Biden’s rescue package spiked the credit to $3,000 and allowed parents with children under the age of 6 to qualify for $3,600. The measure also permits parents of children at the age of 17 to be eligible for the credit.
Rather than receiving the money as a lump sum, parents with children under the age of 6 will get $300 monthly payments per child from July through December, and those with children between the ages of 6 and 17 will receive $250 payments per child.
If families have dependents that are 18 years old, they can qualify for $500 each. Dependents between the ages of 19 and 24 and are full-time college students also qualify for the $500 boost.
Similar to the eligibility for the stimulus checks from Biden’s pandemic legislation, individuals earning up to $75,000 are eligible for the full enhanced credit amount, as well as joint filers making up to $150,000 and heads of households earning up to $112,500. The amount will then drop by $50 for each $1,000 in income above these caps.
If families are expecting the child tax credit, it’s important to know that the IRS will be distributing it beginning on July 15, followed by August 13, September 15, October 15, November 15 and December 15.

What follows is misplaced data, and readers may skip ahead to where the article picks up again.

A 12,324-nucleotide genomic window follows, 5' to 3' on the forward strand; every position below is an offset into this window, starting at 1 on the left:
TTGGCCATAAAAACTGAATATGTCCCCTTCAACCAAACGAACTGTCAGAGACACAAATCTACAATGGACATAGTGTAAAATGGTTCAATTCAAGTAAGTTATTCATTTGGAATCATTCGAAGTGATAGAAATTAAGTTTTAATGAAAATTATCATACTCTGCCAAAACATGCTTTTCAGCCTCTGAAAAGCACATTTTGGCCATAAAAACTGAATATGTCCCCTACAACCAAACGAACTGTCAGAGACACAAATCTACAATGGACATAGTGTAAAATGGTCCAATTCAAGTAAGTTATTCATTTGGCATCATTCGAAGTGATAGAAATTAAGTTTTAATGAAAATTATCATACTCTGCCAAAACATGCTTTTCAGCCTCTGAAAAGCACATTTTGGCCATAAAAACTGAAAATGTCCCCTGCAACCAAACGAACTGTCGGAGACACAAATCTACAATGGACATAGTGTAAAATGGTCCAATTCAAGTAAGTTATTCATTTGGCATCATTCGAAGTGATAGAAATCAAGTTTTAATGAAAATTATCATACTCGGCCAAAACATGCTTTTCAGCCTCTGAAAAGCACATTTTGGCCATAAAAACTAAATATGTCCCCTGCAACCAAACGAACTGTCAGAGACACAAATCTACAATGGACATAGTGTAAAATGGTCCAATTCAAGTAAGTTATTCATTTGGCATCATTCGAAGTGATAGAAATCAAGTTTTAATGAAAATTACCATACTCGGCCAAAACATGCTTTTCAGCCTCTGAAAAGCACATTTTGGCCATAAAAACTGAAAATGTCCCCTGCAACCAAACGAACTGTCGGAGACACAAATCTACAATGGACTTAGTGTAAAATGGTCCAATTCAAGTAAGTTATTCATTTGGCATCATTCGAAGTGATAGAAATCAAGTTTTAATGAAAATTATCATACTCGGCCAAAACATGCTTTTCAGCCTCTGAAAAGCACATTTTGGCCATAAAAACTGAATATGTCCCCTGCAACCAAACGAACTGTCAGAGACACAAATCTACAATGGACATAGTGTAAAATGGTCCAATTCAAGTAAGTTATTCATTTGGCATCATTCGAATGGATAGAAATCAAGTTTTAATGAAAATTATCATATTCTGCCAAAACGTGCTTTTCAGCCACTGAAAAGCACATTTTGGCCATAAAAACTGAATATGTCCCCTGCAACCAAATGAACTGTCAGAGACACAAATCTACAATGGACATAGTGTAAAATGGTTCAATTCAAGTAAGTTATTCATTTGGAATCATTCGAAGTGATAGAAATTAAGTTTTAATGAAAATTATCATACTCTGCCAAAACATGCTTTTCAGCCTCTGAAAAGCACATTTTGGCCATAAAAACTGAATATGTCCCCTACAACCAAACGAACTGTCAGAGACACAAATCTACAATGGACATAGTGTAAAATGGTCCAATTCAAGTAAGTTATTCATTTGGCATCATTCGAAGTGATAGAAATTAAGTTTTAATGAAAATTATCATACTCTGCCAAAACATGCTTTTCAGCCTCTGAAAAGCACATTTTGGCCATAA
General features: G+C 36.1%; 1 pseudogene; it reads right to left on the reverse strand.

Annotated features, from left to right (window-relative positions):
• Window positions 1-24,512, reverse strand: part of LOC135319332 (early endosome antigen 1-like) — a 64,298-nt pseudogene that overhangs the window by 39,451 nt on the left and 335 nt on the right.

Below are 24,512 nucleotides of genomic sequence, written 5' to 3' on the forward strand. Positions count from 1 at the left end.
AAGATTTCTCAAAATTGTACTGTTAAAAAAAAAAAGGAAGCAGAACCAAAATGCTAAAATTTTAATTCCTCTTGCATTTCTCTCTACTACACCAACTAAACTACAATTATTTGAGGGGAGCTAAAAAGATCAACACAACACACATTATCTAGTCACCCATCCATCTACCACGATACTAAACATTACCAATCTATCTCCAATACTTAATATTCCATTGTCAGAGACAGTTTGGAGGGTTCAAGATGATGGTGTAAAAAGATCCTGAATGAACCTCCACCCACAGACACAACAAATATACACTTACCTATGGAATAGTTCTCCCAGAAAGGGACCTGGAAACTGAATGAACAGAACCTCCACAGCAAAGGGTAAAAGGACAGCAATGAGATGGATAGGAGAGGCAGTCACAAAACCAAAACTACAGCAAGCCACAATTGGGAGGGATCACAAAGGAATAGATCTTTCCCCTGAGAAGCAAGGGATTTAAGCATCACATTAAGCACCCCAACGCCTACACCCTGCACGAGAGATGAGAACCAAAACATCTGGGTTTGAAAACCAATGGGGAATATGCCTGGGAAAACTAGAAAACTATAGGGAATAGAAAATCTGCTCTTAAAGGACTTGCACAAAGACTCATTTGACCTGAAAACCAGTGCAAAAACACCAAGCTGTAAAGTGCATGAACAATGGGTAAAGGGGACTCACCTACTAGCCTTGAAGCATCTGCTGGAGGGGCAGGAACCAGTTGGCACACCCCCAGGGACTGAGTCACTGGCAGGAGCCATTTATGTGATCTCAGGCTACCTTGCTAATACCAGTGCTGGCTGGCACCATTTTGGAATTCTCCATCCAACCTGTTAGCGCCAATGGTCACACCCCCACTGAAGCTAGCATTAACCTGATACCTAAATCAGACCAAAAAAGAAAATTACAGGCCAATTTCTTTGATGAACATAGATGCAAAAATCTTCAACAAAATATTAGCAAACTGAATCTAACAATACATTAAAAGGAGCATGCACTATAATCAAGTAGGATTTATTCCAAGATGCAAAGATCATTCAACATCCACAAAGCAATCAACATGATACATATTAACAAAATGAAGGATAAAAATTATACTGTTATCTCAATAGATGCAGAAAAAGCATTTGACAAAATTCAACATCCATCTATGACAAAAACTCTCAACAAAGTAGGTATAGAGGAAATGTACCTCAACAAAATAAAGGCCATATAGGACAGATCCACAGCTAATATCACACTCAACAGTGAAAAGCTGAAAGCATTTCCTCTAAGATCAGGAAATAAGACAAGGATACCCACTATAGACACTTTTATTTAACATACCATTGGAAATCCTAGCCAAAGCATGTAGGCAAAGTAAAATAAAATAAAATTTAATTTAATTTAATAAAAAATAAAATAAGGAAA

“At Treasury, our goal is to make sure that every American can get the relief funding they need as simply as possible,” Treasury Secretary Janet Yellen said in a statement. “We know working families can’t put off paying for doctor’s visits or grocery bills, and this new tool will help more people get their tax credit every month, starting in July.”
Agency officials noted that the portal can also help those who did not receive but are eligible for the three rounds of stimulus payments from pandemic-relief bills.
The non-filers tool asks users to register with their name, address, and Social Security numbers, and the IRS will automatically determine their eligibility based on that information.
Most of the credits will be issued by direct deposit, though some will be sent out by paper check or prepaid debit card.
Rachel Bucchino is a reporter at the National Interest. Her work has appeared in The Washington Post, U.S. News & World Report, and The Hill.